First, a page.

During the 1997 Berkshire Hathaway Shareholder Meeting, Warren Buffett and Charlie Munger were asked their thoughts on calculating intrinsic value. Here’s Munger’s response:
I would argue that one filter that’s useful in investing is the simple idea of opportunity cost.
If you have one opportunity that you already have available in large quantity and you like it better than 98% of the other things you see, you can just screen out the other 98% because you already know something better.
So that people who have a lot of opportunities tend to make better investments than people that don’t have a lot of opportunities, and people who have very good opportunities, and using a concept of opportunity costs, they can make better decisions about what to buy.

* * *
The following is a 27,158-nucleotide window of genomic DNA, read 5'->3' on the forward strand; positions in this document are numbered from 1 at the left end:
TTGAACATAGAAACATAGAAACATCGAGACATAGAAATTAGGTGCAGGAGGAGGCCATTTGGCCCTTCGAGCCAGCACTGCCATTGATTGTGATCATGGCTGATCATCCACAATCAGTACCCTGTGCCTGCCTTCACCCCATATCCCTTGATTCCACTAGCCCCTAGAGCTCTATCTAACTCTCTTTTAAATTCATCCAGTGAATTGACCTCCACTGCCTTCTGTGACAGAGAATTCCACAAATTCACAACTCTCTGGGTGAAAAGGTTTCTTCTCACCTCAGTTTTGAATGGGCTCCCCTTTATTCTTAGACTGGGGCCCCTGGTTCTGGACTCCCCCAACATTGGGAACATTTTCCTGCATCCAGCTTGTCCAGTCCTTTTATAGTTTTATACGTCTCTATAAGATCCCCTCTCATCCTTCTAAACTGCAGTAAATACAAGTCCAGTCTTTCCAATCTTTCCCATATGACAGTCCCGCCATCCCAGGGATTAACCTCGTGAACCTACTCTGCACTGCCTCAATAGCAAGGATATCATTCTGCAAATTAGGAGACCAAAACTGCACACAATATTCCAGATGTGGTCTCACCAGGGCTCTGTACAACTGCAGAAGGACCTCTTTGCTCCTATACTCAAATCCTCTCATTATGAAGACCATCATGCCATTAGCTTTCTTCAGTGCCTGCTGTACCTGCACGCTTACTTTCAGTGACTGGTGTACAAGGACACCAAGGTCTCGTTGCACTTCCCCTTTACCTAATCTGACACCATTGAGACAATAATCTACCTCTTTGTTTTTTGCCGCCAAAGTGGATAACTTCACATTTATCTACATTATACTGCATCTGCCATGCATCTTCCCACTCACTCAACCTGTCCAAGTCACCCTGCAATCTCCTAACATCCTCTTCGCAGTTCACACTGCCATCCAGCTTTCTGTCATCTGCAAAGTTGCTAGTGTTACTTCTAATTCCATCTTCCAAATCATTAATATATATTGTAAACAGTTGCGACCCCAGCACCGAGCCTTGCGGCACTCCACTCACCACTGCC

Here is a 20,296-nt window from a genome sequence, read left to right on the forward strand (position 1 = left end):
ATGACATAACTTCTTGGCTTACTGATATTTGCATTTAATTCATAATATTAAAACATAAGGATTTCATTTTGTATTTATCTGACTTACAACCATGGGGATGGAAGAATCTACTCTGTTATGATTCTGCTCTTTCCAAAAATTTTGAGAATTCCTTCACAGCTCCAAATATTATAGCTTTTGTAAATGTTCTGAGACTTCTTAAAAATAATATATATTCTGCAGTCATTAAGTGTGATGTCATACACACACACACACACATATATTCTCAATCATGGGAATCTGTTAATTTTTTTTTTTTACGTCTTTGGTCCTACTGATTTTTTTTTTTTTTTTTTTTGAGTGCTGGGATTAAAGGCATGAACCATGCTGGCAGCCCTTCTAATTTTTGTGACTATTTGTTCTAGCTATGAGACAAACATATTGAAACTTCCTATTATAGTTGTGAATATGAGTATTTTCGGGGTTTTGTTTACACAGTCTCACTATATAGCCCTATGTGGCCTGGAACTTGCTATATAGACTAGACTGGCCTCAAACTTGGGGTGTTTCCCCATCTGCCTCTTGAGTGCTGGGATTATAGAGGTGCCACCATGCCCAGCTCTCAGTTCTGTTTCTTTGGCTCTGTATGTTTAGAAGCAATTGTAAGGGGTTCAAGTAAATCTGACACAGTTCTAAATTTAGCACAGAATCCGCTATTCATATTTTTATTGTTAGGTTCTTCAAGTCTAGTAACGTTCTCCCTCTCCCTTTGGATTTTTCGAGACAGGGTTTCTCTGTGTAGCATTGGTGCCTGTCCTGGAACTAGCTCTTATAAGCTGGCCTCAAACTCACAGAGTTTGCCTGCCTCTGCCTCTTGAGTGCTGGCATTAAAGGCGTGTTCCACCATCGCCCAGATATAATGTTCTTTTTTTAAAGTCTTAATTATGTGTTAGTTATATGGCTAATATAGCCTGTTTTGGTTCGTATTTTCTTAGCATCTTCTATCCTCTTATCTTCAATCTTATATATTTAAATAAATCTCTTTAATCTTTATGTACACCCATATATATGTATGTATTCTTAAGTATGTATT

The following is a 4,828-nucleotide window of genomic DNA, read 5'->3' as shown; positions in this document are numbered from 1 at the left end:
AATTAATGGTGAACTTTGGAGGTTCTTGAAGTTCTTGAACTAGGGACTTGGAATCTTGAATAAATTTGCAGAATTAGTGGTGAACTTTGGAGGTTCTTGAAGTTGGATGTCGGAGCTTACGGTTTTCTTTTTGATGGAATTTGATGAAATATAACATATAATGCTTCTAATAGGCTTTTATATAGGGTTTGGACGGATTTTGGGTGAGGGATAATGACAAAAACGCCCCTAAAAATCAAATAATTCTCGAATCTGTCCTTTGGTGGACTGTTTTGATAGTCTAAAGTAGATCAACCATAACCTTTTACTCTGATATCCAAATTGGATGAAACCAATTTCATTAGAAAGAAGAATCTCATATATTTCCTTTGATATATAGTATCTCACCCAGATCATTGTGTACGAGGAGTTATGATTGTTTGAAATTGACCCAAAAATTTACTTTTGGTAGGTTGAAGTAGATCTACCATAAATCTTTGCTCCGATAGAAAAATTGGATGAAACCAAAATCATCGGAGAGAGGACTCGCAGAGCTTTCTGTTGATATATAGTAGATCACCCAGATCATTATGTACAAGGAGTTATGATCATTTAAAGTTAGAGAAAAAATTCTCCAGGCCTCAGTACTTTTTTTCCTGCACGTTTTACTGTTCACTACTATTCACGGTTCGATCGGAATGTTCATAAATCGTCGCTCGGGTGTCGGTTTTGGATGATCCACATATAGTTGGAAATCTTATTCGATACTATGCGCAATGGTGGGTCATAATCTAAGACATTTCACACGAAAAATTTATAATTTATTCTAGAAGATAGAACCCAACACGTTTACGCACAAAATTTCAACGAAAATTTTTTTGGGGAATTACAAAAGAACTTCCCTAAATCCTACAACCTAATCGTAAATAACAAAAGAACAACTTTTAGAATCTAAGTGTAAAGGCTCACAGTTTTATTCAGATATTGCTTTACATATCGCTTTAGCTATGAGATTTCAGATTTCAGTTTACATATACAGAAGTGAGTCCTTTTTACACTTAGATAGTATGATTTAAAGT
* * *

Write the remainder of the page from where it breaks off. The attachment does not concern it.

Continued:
With this attitude you get a concentrated portfolio which we don’t mind.
That practice of ours, which is so simple, is not widely copied. I do not know why. Now it’s copied among the Berkshire shareholders. I mean all you people have learned it but it’s not the standard in investment management, even at great universities and other intellectual institutions.
If we’re right why are so many eminent places so wrong?
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